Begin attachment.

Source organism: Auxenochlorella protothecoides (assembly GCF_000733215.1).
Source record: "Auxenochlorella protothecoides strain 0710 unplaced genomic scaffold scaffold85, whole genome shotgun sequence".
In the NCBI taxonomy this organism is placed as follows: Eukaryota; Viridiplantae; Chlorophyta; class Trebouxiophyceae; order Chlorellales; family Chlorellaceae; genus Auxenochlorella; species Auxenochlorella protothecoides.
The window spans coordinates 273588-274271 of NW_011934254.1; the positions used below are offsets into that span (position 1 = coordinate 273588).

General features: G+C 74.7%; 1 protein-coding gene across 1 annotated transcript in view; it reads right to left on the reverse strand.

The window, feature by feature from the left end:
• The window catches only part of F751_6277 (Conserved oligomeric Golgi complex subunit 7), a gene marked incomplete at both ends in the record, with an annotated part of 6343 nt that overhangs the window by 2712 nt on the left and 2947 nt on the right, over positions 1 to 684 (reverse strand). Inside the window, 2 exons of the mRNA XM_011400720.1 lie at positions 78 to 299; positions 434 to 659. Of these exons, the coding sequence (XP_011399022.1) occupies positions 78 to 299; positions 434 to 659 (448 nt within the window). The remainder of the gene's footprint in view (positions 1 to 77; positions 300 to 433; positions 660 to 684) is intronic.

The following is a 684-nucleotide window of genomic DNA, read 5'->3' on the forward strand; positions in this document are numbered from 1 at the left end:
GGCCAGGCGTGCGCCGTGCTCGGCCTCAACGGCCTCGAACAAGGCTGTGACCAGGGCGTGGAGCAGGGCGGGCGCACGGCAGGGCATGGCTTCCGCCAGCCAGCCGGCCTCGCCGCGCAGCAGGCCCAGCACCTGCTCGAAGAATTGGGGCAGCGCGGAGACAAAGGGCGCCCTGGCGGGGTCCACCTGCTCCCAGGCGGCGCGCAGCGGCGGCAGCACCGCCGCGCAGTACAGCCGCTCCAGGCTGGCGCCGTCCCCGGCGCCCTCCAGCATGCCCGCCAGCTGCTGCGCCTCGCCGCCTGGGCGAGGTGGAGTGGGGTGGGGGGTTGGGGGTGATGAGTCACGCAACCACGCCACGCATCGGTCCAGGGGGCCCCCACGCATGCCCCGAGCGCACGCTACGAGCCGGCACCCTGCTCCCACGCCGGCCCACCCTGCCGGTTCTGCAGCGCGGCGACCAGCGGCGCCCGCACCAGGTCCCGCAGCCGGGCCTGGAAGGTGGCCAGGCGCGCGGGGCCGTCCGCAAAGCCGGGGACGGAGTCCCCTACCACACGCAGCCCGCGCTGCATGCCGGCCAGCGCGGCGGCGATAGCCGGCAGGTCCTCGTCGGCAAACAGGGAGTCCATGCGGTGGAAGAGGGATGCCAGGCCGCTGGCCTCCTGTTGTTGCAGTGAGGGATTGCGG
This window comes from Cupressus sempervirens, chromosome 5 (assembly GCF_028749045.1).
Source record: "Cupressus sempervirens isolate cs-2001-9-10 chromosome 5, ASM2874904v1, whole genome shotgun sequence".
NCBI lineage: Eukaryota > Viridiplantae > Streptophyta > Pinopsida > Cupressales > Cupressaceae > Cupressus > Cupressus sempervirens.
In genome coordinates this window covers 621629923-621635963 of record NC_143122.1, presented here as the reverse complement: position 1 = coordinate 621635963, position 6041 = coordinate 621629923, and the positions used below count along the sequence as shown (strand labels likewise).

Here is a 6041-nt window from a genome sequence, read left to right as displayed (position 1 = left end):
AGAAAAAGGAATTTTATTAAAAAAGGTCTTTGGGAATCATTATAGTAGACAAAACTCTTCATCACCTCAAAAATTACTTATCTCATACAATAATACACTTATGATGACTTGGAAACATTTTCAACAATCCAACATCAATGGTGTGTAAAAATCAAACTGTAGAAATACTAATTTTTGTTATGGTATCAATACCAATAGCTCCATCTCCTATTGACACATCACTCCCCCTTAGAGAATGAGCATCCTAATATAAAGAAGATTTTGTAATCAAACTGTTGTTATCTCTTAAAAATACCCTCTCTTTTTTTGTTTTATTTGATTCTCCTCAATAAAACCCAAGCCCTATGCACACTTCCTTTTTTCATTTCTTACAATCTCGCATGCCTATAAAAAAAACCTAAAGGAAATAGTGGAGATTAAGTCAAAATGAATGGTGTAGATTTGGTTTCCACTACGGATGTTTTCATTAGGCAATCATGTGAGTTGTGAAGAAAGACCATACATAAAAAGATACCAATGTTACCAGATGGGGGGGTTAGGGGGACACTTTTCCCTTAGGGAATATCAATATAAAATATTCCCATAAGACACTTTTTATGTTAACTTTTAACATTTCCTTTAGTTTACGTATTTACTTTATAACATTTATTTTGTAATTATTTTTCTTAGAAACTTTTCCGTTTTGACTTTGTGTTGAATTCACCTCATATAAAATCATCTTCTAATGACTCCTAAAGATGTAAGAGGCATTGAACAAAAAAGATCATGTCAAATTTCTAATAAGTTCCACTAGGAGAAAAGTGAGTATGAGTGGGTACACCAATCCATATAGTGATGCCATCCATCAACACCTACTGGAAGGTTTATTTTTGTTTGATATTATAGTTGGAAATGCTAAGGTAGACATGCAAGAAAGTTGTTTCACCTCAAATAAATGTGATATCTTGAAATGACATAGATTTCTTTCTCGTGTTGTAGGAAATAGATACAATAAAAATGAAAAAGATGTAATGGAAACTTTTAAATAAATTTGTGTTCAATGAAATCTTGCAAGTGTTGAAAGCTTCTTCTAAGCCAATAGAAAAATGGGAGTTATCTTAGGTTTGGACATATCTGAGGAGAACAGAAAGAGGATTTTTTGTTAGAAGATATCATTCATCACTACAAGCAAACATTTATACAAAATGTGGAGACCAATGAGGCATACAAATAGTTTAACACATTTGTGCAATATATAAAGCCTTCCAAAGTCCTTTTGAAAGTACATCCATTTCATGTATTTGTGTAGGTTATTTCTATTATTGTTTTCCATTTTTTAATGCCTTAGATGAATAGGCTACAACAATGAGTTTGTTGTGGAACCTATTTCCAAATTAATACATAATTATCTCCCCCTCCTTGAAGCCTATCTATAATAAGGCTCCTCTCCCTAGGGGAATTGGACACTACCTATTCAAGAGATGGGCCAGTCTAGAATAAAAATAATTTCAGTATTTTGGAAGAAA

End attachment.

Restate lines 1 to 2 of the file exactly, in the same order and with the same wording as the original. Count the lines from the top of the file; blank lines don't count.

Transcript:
Source organism: Auxenochlorella protothecoides (assembly GCF_000733215.1).
Source record: "Auxenochlorella protothecoides strain 0710 unplaced genomic scaffold scaffold85, whole genome shotgun sequence".